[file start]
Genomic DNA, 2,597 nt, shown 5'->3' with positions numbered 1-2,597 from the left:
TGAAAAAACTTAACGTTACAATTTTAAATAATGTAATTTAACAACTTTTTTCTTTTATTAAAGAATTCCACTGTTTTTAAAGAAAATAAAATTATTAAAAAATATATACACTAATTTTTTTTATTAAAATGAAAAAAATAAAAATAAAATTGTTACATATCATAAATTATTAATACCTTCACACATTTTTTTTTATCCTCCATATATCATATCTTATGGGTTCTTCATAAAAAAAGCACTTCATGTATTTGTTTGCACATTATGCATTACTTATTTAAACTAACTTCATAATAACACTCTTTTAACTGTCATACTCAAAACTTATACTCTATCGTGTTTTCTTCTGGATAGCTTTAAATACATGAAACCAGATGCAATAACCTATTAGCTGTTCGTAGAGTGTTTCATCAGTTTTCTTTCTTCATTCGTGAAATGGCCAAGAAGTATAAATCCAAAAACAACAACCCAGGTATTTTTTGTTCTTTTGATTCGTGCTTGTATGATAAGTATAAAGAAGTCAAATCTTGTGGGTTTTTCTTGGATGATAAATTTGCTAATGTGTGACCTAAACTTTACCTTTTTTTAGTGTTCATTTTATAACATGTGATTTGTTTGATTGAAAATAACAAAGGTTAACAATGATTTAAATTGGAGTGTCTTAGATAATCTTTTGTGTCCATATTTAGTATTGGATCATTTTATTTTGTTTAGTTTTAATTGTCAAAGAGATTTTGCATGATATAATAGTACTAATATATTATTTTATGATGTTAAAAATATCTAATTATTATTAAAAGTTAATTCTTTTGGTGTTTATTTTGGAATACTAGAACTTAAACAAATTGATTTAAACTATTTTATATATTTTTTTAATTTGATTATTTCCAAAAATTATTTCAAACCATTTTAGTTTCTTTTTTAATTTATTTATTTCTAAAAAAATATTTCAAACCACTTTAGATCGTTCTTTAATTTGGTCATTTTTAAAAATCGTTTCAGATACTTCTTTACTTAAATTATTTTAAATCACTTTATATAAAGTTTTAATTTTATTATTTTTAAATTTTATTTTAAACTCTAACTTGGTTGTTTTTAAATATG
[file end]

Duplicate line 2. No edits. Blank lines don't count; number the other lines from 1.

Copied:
TGAAAAAACTTAACGTTACAATTTTAAATAATGTAATTTAACAACTTTTTTCTTTTATTAAAGAATTCCACTGTTTTTAAAGAAAATAAAATTATTAAAAAATATATACACTAATTTTTTTTATTAAAATGAAAAAAATAAAAATAAAATTGTTACATATCATAAATTATTAATACCTTCACACATTTTTTTTTATCCTCCATATATCATATCTTATGGGTTCTTCATAAAAAAAGCACTTCATGTATTTGTTTGCACATTATGCATTACTTATTTAAACTAACTTCATAATAACACTCTTTTAACTGTCATACTCAAAACTTATACTCTATCGTGTTTTCTTCTGGATAGCTTTAAATACATGAAACCAGATGCAATAACCTATTAGCTGTTCGTAGAGTGTTTCATCAGTTTTCTTTCTTCATTCGTGAAATGGCCAAGAAGTATAAATCCAAAAACAACAACCCAGGTATTTTTTGTTCTTTTGATTCGTGCTTGTATGATAAGTATAAAGAAGTCAAATCTTGTGGGTTTTTCTTGGATGATAAATTTGCTAATGTGTGACCTAAACTTTACCTTTTTTTAGTGTTCATTTTATAACATGTGATTTGTTTGATTGAAAATAACAAAGGTTAACAATGATTTAAATTGGAGTGTCTTAGATAATCTTTTGTGTCCATATTTAGTATTGGATCATTTTATTTTGTTTAGTTTTAATTGTCAAAGAGATTTTGCATGATATAATAGTACTAATATATTATTTTATGATGTTAAAAATATCTAATTATTATTAAAAGTTAATTCTTTTGGTGTTTATTTTGGAATACTAGAACTTAAACAAATTGATTTAAACTATTTTATATATTTTTTTAATTTGATTATTTCCAAAAATTATTTCAAACCATTTTAGTTTCTTTTTTAATTTATTTATTTCTAAAAAAATATTTCAAACCACTTTAGATCGTTCTTTAATTTGGTCATTTTTAAAAATCGTTTCAGATACTTCTTTACTTAAATTATTTTAAATCACTTTATATAAAGTTTTAATTTTATTATTTTTAAATTTTATTTTAAACTCTAACTTGGTTGTTTTTAAATATG